New BHS-Sonthofen shredders process hazardous materials in a protective nitrogen atmosphere
BHS-Sonthofen now offers two recycling machines for processing potentially hazardous valuable and waste materials in a protective atmosphere. The universal shredder (type NGU) and the rotary shear (type VR) are the first BHS-Sonthofen in an inertizable, a protective atmosphere, design. The BHS-Sonthofen recycling technology experts have used these two shredders as the basis to develop a new and efficient process in which safety comes first.
Waste materials often contain scarce raw materials that are valuable. Recycling can conserve these resources and close material loops. But what if processing the input materials poses a hazard to people and the environment? Failure to observe these risks may result in fires, explosions, or dangerous gas leaks. In addition, some materials contain hazardous chemicals such as toxic fluoric and sulfuric acids. The vapours of these acids are associated with serious health consequences. One solution is inertizable technology that allows them to be recycled in a protective atmosphere. In order to recycle lithium-ion batteries, BHS-Sonthofen has developed two shredding machines for the first time – the rotary shear of type VR 0912, which is a twin-shaft shredder for pre-shredding larger battery modules and packs, and the universal shredder of type NGU 0513, which is a single-shaft shredder for the second shredding stage with battery cells. Both machines operate in a nitrogen atmosphere during the shredding process.
BHS-Sonthofen's inertizable shredders weigh between 12 and 18 tons, and their new function and size make them unique in the field of industrial recycling.
"The challenge was not to simply just seal the shredders," says Manuel Huber, the designer responsible for the NGU 0513, explaining the change in requirements for the machines, "but also to continue to ensure the flexibility and robustness of the machines during operation and maintenance."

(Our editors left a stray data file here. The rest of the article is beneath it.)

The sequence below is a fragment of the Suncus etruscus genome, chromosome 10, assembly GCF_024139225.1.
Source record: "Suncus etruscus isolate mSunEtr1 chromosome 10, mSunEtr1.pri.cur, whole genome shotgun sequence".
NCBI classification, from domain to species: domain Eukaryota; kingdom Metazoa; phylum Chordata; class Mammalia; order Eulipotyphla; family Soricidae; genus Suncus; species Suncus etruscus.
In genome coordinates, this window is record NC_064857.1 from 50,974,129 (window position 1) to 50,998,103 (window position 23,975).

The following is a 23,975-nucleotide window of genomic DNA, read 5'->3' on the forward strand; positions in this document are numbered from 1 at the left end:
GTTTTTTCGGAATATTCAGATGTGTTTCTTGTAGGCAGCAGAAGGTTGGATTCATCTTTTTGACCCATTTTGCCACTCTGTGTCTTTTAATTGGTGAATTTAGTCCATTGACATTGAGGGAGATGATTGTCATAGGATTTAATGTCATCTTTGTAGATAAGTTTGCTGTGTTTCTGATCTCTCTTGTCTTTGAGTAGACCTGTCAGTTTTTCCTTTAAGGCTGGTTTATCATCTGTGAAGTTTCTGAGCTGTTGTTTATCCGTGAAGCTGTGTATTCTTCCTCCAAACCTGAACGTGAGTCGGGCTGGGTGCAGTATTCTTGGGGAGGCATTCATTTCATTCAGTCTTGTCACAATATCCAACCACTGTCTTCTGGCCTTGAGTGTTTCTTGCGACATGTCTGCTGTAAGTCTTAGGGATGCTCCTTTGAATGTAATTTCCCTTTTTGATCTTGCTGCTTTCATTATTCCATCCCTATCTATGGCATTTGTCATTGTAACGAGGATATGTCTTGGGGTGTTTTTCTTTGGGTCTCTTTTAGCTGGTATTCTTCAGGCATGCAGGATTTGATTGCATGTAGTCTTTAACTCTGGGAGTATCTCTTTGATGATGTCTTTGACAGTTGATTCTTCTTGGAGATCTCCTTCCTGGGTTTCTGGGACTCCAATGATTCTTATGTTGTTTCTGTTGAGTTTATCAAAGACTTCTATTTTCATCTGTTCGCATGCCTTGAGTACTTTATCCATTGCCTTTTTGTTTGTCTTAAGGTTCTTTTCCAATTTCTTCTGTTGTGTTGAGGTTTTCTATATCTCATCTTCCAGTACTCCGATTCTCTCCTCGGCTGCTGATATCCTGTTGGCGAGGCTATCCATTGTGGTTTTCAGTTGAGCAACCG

Improved shredder safety with the same functionality
Every screw and component, from the funnel to the hydraulic push-in device to the frame and housing, had to be checked for leaks during the design process.
"By the time we were finished, not a single screw was still in its original place," says Kai Grosch, head of design for shredding technology at BHS-Sonthofen. "Selected components were redesigned as integral welded parts instead of being laboriously bolted together with seals."
This also affects the maintenance of the machines. Instead of replacing wear parts from the outside, as was previously the case, maintenance in contaminated areas is now carried out via an upstream flap.
Increased safety due to special seals
The choice of sealing materials presented a particular challenge. Conventional sealing materials do not provide sufficient protection and resistance to aggressive acids. The engineers at BHS eventually succeeded in finding a promising alternative to the materials commonly used thus far in the form of special sealing materials. High-quality special plastics, which are both resistant to acid and able to bear the weight of the extremely heavy machines, provide the individual composite parts of the design with an additional layer of safety.
Sensors monitor the stability of the nitrogen atmosphere throughout the shredding process. A camera mounted on the rotary shear also enables operators to respond to potentially hazardous situations before they have a chance to develop. In the event of a leak, both machines can be completely flooded with water within a few seconds as a final protective measure. The inertizable shredders offer the same performance and functionality as the proven standard machines, even with all of the modifications.
An opportunity for safer battery recycling
The first step of the recycling process in the protective atmosphere sees the input material fed through a sluice into the sealed area. The BHS rotary shear of type VR handles the pre-shredding process. The standard design of this slow-speed, high-torque twin-shaft shredder uses its interlocking blades to reliably process large objects, from industrial, commercial, household, and bulky waste to elastic input materials such as refuse-derived fuels (RDF), tires, and textiles. The second shredding step sees the universal shredder (NGU), a high-speed single-shaft shredder that reduces the pre-shredded material to the desired final output size.
So far, BHS-Sonthofen has tested the machines specifically for recycling lithium-ion batteries. In principle, they could be used to process a variety of toxic waste and hazardous materials in a protective atmosphere, from shredding-mixing-pumping (SMP) to hazardous chemical waste. To do this, the sealing materials are adapted to the input material should it be required.
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